VSO has always been driven by requests for volunteers from our partners, who include government bodies, non-governmental organisations (NGOs), community-based organisations and trade unions. The need for more experienced professional volunteers from our partners has seen VSO grow from a school-leavers volunteering agency to an international development charity with long-term insights and partnerships. 

It was through these partnerships that we knew there was much informal volunteering in most of the countries that we work in.  We also knew that levels of available people with professional skills had risen steadily over the decades in many of those countries.  In 1999 we began a pilot scheme recruiting volunteers from Kenya and the Philippines to work alongside volunteers from Europe and North America in VSO’s 40 country programmes.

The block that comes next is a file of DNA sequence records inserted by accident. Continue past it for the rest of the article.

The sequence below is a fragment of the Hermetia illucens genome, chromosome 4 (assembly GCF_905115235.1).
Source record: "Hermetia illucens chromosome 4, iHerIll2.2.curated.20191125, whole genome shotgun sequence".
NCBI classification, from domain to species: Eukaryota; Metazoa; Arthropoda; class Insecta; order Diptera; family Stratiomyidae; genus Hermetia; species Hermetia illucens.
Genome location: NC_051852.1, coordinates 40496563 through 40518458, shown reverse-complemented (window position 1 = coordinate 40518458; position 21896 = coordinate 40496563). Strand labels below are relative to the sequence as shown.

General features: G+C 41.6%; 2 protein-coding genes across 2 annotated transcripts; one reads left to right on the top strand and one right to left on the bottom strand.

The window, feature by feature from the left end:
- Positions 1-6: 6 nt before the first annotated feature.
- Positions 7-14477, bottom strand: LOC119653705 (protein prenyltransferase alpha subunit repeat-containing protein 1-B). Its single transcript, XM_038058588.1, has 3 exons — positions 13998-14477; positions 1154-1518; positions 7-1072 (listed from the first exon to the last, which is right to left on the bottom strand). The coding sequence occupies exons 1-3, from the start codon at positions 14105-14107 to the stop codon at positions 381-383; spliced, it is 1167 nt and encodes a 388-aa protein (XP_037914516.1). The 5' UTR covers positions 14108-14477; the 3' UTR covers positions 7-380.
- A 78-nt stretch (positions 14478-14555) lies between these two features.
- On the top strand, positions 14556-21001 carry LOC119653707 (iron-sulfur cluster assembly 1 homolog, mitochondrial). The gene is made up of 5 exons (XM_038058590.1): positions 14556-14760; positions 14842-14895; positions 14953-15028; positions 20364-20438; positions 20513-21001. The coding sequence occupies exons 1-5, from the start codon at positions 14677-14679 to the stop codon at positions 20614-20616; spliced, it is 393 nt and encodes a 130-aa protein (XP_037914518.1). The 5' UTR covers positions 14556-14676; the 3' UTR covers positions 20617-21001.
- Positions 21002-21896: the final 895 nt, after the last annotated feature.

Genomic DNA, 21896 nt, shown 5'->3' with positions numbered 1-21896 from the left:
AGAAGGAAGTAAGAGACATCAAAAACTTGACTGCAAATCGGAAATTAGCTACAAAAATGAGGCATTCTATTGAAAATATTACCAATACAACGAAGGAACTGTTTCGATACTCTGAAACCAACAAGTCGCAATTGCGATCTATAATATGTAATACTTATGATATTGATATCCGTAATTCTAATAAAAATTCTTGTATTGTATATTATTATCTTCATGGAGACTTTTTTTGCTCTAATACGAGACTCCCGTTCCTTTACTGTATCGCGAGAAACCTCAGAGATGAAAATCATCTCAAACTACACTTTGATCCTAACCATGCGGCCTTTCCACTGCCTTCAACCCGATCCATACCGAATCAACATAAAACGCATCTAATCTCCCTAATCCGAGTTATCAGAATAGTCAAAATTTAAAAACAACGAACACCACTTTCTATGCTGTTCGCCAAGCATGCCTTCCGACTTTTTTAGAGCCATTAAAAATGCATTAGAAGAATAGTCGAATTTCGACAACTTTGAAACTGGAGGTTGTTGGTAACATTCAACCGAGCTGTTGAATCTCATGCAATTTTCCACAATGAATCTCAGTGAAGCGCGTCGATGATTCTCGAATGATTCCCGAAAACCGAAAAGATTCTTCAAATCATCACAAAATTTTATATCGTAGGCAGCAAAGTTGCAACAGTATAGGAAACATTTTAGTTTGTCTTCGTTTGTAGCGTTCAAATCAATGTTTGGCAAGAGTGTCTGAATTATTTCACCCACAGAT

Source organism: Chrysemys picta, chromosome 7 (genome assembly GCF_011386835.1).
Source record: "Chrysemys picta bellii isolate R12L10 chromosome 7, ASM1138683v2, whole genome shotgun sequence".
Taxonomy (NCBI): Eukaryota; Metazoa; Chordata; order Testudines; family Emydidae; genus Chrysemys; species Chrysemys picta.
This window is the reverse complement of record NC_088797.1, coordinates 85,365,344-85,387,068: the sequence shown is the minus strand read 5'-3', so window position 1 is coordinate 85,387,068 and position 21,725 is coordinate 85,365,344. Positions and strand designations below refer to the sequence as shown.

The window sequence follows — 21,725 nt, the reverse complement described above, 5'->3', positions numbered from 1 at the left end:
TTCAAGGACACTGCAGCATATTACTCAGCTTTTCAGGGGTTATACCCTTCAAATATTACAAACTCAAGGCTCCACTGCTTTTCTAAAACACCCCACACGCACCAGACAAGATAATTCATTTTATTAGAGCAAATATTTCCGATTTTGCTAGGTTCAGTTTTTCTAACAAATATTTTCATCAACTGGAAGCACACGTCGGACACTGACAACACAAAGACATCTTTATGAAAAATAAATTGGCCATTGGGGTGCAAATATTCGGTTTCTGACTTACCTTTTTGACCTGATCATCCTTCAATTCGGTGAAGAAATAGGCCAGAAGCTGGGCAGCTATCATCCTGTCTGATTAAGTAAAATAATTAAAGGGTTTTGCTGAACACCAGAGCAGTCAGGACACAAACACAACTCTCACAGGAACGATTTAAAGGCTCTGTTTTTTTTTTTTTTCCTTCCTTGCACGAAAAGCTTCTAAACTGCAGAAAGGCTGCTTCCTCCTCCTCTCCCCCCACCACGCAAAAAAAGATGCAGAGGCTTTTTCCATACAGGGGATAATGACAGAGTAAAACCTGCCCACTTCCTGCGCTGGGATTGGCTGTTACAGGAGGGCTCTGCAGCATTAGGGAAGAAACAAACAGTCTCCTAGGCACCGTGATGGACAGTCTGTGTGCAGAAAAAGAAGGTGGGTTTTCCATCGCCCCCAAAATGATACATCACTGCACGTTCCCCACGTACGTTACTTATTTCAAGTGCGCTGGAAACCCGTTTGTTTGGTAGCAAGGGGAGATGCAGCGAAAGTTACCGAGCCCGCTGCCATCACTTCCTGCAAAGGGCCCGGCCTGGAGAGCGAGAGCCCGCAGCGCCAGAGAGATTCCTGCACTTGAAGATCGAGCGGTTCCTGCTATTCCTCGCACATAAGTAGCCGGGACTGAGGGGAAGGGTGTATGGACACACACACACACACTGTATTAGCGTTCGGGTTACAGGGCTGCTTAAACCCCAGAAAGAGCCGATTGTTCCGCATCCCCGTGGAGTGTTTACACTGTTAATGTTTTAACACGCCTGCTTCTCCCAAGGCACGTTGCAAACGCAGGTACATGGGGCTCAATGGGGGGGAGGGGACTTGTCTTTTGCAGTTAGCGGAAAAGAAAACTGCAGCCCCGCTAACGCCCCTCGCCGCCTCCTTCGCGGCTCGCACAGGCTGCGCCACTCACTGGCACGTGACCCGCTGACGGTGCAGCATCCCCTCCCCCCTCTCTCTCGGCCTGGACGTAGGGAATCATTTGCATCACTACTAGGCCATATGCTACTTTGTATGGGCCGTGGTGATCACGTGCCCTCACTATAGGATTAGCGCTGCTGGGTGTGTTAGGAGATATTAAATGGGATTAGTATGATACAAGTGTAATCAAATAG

Kenya and the Philippines were chosen for the pilot on the basis of an in-depth study, which consulted governments, non-governmental organisations and VSO staff.  The environment for volunteering was assessed against the criteria of: the availability of appropriate skills, the motivation of potential volunteers, the attitude of government, support from within VSO, the potential for funding, and practical viability (Rockliffe et al. 1999).

Malou Juanito, Director of VSO Bahaginan, VSO’s recruitment base in the Philippines explains:


“Volunteering has a long tradition in the Philippines, whether it is helping out with farming or helping people move house.  It has deep cultural roots.  Because of this we found it easy to introduce our concept of volunteering and recruit volunteers.  People in the Philippines understand what it is like to work with community organisations and NGOs, and many have had exposure to development work”.